Washington, DC 20002
Andrew Jakabovics is vice president, policy development at Enterprise Community Partners, a national nonprofit organization that creates opportunity for low- and moderate-income people through fit, affordable housing in diverse, thriving communities. Andrew oversees the Policy Development & Research team, researching issues related to affordable housing, housing and community development, housing finance, foreclosures and neighborhood stabilization, and broader housing supply and demand concerns. Recent publications include "Staying in Place to Get Ahead: Creating Renter Stability through Master Leases with Built-in Savings Accounts", "Projecting Trends in Severely Cost-Burdened Renters: 2015-2025," "Bending the Cost Curve: Solutions to Expand the Supply of Affordable Rentals", and white papers on housing finance reform and mortgage settlements. He has also been analyzing small multifamily properties, neighborhood change, and the demographics and socioeconomics of renter households in the United States.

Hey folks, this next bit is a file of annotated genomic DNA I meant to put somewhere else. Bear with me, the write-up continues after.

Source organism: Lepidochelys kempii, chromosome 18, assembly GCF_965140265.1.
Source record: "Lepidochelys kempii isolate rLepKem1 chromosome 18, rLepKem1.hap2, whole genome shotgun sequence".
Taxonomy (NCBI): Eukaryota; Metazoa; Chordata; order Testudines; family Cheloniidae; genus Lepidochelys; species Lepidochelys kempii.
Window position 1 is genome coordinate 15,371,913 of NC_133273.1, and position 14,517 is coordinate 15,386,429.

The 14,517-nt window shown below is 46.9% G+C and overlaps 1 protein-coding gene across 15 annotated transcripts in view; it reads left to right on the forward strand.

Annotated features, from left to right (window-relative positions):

Prior to joining Enterprise, he served as senior policy advisor to the assistant secretary for policy development and research at the U.S. Department of Housing and Urban Development. His primary focus was on housing finance reform, with a particular eye toward issues of access and affordability. In addition, he devoted attention to foreclosure prevention through improving opportunities for modifications and to mitigating foreclosure impacts on neighborhoods and communities. Prior to joining HUD, Andrew served as associate director for Housing and Economics at the Center for American Progress, where he authored some of the earliest policy responses to the foreclosure crisis, including proposals for mortgage restructuring, foreclosure mediation and REO rental. Andrew has testified before Congress and appears frequently in the media. He currently serves on the boards of both the National Community Stabilization Trust and the National Association of Affordable Housing Lenders.
Andrew holds degrees from Columbia University and the Massachusetts Institute of Technology.